Plaintiff returned to Douglas County for outpatient treatment on July 30, 2010. (Tr. 917-18). Plaintiff was not happy with NOVA, her treatment program, and she appeared anxious and depressed. (Tr. 917). The effectiveness of her medications was rated as "fair" to "good." (Tr. 917.) Her GAF score was 44. (Tr. 918.)

On September 16, 2010, Plaintiff's Douglas County provider recorded that Plaintiff's medications had a "great!" impact upon her symptoms. (Tr. 915.) Her GAF score was 54. (Tr. 916.) Her thought processes were linear; her thought content was logical; her mood was euthymic or neutral; her insight was "ok"; and her judgment was good. (Tr. 915.) Plaintiff was discharged from NOVA on September 17, 2010. (Tr. 840.) Her discharge diagnoses were alcohol dependence and Bipolar I Disorder, and her GAF score was 55. (Tr. 840.)

On October 21, 2010, the Clinical Director of the Douglas County Community Mental Health Center, Sidney Kauzlarich, M.D. ("Dr. Kauzlarich"), issued an opinion explaining how a patient's GAF score is evaluated differently from an evaluation completed in connection with federal and state disability cases. (Tr. 1209.) Dr. Kauzlarich clarified that a clinical GAF score is related to "how the person is functioning in the context of not working: when he or she does not have to contend with the demands of a full-time job." (Tr. 1209.) Dr. Kauzlarich opined that GAF scores ranging between 50 and 60 might still be incompatible with full-time employment because the question with respect to an individual's ability to work is whether the individual in question can "function independently and appropriately and effectively and on a sustained basis." (Tr. 1209). Dr. Kauzlarich postulated that an individual currently functioning at a given level might suffer an exacerbation if subjected to the stress of work. (Tr. 1209.)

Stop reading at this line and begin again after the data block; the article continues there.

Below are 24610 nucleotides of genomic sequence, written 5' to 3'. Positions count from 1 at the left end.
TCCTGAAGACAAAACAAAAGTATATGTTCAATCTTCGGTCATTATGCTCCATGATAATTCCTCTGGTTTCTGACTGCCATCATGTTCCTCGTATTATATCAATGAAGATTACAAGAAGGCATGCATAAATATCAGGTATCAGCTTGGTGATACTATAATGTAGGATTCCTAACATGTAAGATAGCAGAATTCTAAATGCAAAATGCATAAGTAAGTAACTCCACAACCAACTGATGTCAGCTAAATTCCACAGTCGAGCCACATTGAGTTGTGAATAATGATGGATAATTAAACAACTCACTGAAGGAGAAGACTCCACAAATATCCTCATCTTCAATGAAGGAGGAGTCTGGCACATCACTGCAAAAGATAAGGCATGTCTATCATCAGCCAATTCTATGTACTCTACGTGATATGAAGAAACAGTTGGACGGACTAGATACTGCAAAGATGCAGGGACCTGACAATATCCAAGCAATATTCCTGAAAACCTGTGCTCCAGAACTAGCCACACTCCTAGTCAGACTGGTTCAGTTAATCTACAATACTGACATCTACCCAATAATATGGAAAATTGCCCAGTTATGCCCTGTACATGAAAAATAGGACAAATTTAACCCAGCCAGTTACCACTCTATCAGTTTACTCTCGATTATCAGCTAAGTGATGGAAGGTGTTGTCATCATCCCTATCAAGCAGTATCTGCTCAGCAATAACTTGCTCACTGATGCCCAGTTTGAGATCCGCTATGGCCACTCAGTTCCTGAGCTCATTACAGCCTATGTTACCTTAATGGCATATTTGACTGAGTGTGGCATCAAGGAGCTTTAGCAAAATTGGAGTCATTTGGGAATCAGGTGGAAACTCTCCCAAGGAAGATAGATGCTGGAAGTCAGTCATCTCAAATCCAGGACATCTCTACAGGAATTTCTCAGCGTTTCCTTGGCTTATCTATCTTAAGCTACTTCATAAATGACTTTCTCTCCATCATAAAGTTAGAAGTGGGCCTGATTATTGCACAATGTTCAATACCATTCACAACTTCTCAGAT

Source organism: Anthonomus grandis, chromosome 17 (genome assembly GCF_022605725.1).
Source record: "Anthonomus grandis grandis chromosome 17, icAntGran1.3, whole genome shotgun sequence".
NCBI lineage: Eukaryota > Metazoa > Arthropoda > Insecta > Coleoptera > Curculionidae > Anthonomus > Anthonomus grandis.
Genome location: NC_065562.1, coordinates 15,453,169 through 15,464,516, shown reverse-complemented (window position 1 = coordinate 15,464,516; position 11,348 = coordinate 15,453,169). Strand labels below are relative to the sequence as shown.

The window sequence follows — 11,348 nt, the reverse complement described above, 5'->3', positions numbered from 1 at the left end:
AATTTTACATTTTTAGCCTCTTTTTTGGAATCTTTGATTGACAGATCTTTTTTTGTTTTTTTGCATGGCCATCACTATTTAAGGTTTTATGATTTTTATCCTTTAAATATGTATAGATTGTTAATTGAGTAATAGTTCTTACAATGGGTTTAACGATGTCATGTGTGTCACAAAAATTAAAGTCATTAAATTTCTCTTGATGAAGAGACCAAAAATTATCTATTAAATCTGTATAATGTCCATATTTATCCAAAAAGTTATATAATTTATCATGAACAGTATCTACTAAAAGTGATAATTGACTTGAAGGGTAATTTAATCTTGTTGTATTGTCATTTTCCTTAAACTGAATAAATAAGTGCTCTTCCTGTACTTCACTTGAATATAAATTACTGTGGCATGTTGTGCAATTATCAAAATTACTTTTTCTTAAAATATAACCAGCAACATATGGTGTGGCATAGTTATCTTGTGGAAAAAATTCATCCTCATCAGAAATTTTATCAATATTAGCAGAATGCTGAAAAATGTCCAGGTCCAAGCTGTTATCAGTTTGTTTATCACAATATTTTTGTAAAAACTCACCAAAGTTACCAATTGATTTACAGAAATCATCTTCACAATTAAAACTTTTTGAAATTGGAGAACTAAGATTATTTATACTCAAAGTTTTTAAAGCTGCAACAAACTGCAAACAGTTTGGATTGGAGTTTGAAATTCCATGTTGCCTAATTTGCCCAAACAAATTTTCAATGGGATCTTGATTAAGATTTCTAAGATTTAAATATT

On November 4, 2010, a Douglas County provider observed that Plaintiff was "a lot happier" and "sober." (Tr. 913.) Medications had "good" effects on her symptoms, and she displayed "ok" insight and good judgment. (Tr. 913.) Her GAF was ...